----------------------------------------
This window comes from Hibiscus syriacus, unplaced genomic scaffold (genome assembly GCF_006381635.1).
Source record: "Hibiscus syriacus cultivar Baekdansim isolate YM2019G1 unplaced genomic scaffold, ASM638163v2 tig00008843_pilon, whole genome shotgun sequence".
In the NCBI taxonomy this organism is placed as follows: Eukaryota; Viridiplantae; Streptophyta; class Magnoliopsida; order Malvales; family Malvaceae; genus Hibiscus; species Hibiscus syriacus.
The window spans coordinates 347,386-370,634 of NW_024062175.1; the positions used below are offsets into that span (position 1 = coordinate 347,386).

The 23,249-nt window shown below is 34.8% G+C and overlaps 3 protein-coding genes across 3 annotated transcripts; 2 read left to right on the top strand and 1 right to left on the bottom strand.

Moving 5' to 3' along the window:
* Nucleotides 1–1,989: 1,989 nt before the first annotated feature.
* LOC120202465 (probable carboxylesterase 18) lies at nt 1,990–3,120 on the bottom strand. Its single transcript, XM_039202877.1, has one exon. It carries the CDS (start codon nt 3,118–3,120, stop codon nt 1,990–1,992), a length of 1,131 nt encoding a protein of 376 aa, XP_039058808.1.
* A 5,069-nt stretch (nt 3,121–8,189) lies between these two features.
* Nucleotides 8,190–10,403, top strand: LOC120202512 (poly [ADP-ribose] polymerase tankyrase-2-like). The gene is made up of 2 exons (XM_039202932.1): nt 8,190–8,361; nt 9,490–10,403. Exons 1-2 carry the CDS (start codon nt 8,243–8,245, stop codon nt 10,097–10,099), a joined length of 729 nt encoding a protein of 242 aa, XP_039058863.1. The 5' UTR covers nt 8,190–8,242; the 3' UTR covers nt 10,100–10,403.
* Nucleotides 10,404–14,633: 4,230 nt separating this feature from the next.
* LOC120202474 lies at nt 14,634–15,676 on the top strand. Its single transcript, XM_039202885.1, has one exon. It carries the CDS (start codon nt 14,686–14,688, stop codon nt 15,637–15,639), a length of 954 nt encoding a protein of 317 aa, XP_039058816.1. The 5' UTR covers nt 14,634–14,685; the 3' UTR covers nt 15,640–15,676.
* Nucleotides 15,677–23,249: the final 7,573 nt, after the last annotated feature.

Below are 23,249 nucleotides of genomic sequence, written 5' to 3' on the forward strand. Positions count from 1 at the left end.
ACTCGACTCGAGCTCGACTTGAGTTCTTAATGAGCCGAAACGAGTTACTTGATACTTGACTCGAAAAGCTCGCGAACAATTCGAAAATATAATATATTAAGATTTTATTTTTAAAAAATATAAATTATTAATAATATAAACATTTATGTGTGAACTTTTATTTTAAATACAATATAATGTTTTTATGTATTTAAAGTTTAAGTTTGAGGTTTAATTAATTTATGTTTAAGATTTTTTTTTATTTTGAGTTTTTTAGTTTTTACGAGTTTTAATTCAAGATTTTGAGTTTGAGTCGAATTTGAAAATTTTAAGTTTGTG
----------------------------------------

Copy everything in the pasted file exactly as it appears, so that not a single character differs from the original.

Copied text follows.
This window comes from Hibiscus syriacus, unplaced genomic scaffold (genome assembly GCF_006381635.1).
Source record: "Hibiscus syriacus cultivar Baekdansim isolate YM2019G1 unplaced genomic scaffold, ASM638163v2 tig00008843_pilon, whole genome shotgun sequence".
In the NCBI taxonomy this organism is placed as follows: Eukaryota; Viridiplantae; Streptophyta; class Magnoliopsida; order Malvales; family Malvaceae; genus Hibiscus; species Hibiscus syriacus.
The window spans coordinates 347,386-370,634 of NW_024062175.1; the positions used below are offsets into that span (position 1 = coordinate 347,386).

The 23,249-nt window shown below is 34.8% G+C and overlaps 3 protein-coding genes across 3 annotated transcripts; 2 read left to right on the top strand and 1 right to left on the bottom strand.

Moving 5' to 3' along the window:
* Nucleotides 1–1,989: 1,989 nt before the first annotated feature.
* LOC120202465 (probable carboxylesterase 18) lies at nt 1,990–3,120 on the bottom strand. Its single transcript, XM_039202877.1, has one exon. It carries the CDS (start codon nt 3,118–3,120, stop codon nt 1,990–1,992), a length of 1,131 nt encoding a protein of 376 aa, XP_039058808.1.
* A 5,069-nt stretch (nt 3,121–8,189) lies between these two features.
* Nucleotides 8,190–10,403, top strand: LOC120202512 (poly [ADP-ribose] polymerase tankyrase-2-like). The gene is made up of 2 exons (XM_039202932.1): nt 8,190–8,361; nt 9,490–10,403. Exons 1-2 carry the CDS (start codon nt 8,243–8,245, stop codon nt 10,097–10,099), a joined length of 729 nt encoding a protein of 242 aa, XP_039058863.1. The 5' UTR covers nt 8,190–8,242; the 3' UTR covers nt 10,100–10,403.
* Nucleotides 10,404–14,633: 4,230 nt separating this feature from the next.
* LOC120202474 lies at nt 14,634–15,676 on the top strand. Its single transcript, XM_039202885.1, has one exon. It carries the CDS (start codon nt 14,686–14,688, stop codon nt 15,637–15,639), a length of 954 nt encoding a protein of 317 aa, XP_039058816.1. The 5' UTR covers nt 14,634–14,685; the 3' UTR covers nt 15,640–15,676.
* Nucleotides 15,677–23,249: the final 7,573 nt, after the last annotated feature.

Below are 23,249 nucleotides of genomic sequence, written 5' to 3' on the forward strand. Positions count from 1 at the left end.
ACTCGACTCGAGCTCGACTTGAGTTCTTAATGAGCCGAAACGAGTTACTTGATACTTGACTCGAAAAGCTCGCGAACAATTCGAAAATATAATATATTAAGATTTTATTTTTAAAAAATATAAATTATTAATAATATAAACATTTATGTGTGAACTTTTATTTTAAATACAATATAATGTTTTTATGTATTTAAAGTTTAAGTTTGAGGTTTAATTAATTTATGTTTAAGATTTTTTTTTATTTTGAGTTTTTTAGTTTTTACGAGTTTTAATTCAAGATTTTGAGTTTGAGTCGAATTTGAAAATTTTAAGTTTGTG